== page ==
[00:24:03] Daniel Kahneman: Well, it turns out that suppose you have a set of judgments at the same object and you average them. Then the more judgments there are that you average, the less noise there is. And you know, there is a statistical function. If the judgments are identical, are independent of each other, then the noise goes down with the square root of the number of observations. It's completely predictable. And if you have enough observations, noise goes down to zero. In that case, in that classic experiment by Francis Galton, there were more than a thousand people, I think. And they got the weight of the ox, on average was two pounds off. But even if there had been a bias, when you average a thousand judgments, noise is gone. So noise is a phenomenon of individual judgments or of judgments of small groups of people or judgments of groups of people that are not independent of each other. When you get independent judgements on average them, noise will go away.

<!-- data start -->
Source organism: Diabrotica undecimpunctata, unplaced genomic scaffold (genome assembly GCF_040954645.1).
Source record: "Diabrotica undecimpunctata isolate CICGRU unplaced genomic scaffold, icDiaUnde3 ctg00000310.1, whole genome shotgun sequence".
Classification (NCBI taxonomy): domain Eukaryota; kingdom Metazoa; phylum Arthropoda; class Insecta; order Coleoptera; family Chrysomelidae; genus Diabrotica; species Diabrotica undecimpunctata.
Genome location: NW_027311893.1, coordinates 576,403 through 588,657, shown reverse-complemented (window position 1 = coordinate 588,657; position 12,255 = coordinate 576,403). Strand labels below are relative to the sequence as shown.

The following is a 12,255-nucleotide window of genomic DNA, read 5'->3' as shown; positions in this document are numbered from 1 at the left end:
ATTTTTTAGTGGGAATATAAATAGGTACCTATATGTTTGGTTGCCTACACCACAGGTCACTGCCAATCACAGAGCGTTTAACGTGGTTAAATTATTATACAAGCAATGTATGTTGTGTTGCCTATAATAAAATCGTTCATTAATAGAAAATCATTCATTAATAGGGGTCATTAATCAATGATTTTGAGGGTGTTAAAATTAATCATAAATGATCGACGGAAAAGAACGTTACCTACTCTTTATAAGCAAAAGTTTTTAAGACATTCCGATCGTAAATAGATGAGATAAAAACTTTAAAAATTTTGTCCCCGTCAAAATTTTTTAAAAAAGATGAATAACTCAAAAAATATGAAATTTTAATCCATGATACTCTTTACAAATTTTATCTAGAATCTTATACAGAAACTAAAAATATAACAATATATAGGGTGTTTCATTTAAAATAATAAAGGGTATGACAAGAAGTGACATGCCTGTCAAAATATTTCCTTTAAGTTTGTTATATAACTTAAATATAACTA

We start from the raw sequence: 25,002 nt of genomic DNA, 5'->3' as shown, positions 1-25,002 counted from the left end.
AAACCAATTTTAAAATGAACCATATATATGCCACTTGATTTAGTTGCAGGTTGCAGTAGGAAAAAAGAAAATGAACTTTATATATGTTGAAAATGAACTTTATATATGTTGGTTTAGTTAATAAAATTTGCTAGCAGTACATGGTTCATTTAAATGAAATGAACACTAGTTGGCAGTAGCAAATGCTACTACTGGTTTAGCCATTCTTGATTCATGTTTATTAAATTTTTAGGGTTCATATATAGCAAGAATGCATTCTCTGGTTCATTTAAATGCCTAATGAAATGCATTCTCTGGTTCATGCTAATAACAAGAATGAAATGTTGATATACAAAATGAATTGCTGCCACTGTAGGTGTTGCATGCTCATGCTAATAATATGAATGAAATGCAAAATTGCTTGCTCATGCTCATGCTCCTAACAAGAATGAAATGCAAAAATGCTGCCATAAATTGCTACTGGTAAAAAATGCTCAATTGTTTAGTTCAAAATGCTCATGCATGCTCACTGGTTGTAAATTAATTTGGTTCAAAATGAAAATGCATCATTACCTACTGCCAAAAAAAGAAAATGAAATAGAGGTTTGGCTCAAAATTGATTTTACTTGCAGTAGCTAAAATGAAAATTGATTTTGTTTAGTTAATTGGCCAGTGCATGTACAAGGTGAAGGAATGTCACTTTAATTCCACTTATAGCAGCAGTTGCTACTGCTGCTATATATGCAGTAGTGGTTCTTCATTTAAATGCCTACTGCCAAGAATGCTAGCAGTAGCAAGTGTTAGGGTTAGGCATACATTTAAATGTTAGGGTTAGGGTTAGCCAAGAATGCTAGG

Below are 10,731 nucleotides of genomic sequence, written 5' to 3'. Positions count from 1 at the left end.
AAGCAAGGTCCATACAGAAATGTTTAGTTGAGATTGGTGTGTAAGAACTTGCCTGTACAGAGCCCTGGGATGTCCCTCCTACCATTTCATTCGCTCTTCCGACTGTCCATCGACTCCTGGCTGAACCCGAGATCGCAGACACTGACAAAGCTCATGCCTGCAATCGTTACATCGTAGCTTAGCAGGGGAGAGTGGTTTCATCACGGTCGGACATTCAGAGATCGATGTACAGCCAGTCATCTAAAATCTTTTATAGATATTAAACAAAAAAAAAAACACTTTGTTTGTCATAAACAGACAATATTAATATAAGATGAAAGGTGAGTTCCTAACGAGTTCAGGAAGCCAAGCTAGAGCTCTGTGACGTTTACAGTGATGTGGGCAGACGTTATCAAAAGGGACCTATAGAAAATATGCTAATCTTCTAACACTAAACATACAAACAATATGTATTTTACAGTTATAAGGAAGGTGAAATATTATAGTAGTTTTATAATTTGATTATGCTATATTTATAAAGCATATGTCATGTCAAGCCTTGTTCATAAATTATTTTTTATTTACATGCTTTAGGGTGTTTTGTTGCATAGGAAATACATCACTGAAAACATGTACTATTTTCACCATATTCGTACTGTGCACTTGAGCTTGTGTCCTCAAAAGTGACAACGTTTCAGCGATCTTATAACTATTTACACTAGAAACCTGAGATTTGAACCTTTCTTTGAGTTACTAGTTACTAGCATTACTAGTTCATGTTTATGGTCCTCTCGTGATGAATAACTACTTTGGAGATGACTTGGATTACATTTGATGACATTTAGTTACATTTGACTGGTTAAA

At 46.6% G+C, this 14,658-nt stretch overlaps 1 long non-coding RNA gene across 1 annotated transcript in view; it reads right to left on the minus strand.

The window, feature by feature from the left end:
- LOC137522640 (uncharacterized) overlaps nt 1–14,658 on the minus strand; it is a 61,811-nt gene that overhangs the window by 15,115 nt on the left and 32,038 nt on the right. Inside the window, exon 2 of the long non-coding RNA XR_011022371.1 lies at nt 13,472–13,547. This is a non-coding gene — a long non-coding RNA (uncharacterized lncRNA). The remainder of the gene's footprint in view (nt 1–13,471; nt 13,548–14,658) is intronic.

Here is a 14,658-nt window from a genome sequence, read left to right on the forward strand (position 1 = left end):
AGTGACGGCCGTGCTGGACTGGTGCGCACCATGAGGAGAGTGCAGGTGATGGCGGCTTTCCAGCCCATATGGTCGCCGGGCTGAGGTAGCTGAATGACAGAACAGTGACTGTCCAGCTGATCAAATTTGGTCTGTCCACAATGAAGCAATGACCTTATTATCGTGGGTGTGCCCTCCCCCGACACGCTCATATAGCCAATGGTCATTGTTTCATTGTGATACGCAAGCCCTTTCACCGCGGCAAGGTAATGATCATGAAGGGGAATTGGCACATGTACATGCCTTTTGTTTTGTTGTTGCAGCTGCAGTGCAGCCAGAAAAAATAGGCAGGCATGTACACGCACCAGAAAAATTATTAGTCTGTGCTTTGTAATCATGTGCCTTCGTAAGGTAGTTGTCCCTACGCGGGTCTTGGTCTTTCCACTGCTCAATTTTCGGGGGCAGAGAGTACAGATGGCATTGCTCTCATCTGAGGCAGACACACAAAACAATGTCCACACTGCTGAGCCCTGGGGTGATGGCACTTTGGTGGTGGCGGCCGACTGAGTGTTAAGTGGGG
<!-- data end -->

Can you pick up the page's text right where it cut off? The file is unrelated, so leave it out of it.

[00:25:09] Jordan Harbinger: So then as a layman, it seems like noise would always cancel itself out. Like in some cases, if I'm guessing too high and another case is too low, don't those errors average out and that's why we tolerate it in the first place?
[00:25:21] Daniel Kahneman: Well—
[00:25:22] Jordan Harbinger: Not really.
[00:25:22] Daniel Kahneman: There's a big difference. If you're looking at the same line and you're measuring the same line repeatedly, then errors do cancel out. But if an underwriter sets the premium too high in for one case and too low for another case that underwriter has made two mistakes, they don't cancel out. And the same for doctors who over treat or under treat, over treating one patient and under treating another is okay on average, but you've made two mistakes. So errors cancel out in judgments of the same object. That's where noise disappears. In judgments of different objects, every variability always causes there and they don't cancel out at all. It's a very common misunderstanding by the way.